History of science is devoted to the history of science, medicine and technology from earliest times to the present day. Histories of science were originally written by practicing and retired scientists, starting primarily with William Whewell, as a way to communicate the virtues of science to the public.

Thursday, February 19, 2015

The Birth of the Galaxy

Because globular clusters contain the oldest stars associated with the Galaxy the halo marks the fossil remains of its birth.

Within it, globulars orbit the Galaxy on extremely elongated elliptical paths. Most of the time, the globulars move slowly through the halo at the outer extremes of their orbits; only briefly do they whip in and around the nucleus.

These stars exhibit the motions of the cloud from which they were formed. So the Galaxy must have been born form a gas cloud that was initially huge- at least 300,000 ly in radius.

Imagine a tremendous, ragged cloud of gas roughly twice as big as the Galaxy’s halo today. Its density is low. This proto Galaxy cloud probably is turbulent, swirling around with random churning currents.

Slowly at first, the cloud’s self-gravity pulls it together, with it central regions getting denser faster than its outer parts.

Throughout the cloud, turbulent eddies of different sizes form, break up, and die away. Eventually, the eddies become dense enough to contain sufficient mass to hold themselves together. These might be hundreds of light years in size – incipient globular clusters.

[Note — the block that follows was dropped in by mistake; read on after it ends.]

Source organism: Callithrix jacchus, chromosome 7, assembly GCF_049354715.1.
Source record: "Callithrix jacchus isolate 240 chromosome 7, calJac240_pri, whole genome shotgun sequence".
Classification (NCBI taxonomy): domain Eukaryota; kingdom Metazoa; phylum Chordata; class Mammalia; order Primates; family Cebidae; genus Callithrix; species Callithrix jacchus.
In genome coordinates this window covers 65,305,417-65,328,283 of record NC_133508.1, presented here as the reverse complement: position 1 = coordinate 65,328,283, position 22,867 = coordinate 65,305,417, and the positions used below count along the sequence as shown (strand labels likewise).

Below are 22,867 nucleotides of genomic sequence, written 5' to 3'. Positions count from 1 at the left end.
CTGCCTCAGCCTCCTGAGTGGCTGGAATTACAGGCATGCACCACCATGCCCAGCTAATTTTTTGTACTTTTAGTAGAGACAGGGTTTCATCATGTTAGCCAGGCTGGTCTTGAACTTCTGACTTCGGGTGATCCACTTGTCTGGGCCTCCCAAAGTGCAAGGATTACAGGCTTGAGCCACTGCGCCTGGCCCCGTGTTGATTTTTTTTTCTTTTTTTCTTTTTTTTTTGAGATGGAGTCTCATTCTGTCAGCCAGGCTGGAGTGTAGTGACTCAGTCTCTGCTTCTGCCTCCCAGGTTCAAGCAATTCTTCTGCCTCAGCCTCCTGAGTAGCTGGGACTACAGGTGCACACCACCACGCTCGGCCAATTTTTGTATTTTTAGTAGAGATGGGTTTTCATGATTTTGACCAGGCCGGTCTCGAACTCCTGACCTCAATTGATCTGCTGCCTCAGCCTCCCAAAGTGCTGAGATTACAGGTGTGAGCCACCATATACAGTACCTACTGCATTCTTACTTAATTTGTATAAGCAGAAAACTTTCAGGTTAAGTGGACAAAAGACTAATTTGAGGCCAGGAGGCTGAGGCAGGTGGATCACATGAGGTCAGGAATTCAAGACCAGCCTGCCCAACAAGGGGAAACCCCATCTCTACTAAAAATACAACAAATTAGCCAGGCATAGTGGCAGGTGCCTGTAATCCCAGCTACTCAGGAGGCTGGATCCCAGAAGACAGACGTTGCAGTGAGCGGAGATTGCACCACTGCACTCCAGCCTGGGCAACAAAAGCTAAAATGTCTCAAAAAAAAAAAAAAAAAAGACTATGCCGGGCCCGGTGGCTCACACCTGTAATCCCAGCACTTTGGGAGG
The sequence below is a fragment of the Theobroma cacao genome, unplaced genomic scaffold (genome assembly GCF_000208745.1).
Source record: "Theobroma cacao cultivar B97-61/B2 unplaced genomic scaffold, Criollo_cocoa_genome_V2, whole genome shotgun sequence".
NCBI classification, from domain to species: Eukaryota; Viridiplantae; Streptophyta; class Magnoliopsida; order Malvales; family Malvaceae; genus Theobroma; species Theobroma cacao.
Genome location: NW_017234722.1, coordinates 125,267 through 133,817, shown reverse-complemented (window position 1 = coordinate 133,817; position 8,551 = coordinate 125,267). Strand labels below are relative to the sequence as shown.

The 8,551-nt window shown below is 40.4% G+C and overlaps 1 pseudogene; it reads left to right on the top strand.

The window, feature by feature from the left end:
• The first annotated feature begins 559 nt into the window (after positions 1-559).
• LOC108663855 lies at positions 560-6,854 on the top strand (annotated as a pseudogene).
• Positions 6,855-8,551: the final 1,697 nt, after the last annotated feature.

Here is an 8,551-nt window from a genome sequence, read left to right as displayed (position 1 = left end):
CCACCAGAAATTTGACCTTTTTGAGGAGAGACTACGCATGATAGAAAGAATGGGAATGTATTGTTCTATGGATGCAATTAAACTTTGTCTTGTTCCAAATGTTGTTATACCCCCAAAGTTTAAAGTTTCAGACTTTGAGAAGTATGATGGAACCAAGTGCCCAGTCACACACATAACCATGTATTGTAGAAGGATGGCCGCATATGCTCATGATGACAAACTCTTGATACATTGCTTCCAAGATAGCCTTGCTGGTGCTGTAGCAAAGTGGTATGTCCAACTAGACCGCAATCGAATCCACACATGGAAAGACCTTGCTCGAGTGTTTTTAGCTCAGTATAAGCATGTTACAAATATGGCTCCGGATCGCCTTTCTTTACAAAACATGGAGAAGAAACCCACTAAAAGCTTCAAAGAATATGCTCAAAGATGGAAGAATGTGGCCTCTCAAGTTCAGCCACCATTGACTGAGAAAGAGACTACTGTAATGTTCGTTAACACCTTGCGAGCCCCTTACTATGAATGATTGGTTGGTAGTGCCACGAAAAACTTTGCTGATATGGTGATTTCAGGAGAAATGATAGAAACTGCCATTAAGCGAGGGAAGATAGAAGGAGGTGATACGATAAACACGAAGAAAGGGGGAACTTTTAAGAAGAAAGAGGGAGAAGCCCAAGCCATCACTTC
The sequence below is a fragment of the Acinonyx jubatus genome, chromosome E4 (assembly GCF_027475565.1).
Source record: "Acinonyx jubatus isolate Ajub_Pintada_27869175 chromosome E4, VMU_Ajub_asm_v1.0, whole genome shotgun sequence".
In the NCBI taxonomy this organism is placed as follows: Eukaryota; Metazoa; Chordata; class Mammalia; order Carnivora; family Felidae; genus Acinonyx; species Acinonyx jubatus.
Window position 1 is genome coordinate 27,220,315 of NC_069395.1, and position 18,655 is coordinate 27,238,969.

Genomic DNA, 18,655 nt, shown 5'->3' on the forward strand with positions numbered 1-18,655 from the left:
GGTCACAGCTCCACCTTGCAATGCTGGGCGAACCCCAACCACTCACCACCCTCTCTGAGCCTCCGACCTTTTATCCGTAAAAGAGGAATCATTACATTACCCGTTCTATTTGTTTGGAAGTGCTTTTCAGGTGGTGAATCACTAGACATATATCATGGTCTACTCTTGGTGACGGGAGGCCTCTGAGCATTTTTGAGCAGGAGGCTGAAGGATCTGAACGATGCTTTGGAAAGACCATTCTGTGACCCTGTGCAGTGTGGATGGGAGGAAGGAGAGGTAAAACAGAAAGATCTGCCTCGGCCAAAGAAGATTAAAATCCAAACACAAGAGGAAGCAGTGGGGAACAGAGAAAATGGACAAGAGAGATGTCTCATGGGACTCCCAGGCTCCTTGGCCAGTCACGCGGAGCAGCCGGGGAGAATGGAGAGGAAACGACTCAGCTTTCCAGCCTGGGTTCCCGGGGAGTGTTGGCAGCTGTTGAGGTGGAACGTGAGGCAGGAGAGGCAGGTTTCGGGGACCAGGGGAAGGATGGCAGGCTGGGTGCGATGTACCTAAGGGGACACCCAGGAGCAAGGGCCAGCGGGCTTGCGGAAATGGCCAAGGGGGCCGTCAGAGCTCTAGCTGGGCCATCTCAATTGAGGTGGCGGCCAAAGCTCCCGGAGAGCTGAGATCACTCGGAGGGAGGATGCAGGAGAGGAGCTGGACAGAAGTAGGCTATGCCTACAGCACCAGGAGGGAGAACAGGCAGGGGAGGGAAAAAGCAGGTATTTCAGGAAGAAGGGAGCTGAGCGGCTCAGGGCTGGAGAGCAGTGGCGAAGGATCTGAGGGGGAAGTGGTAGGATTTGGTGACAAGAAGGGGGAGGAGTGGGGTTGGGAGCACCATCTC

Each blob then splits up to form individual stars – all born at about the same time.

Meanwhile, the gas contracts more and fall slowly into a disk. Why a disk? Because the original cloud had a little spin, and the conservation of angular momentum requires that it spin faster around its rotational axis as it contracts.

The kinetic energy energy of the cloud slowly decreases, as gas clouds collide and heat is radiated away.

The disk rapidly flattens. As the disk forms, its density increases and more stars form. Each burst of starbirth leaves behind representative stars at different distances from the present disk.

Finally, the remaining gas and dust settle into the narrow layer as we see today. Somehow density waves appear and drive the formation of spiral arms.

During this time, massive stars were manufacturing heavy elements and flinging them back into the cloud by supernova explosions.

So as stars were born in succession, each later type had more heavy elements. That enrichment continues today in the disk of the Galaxy.
The Birth of the Galaxy

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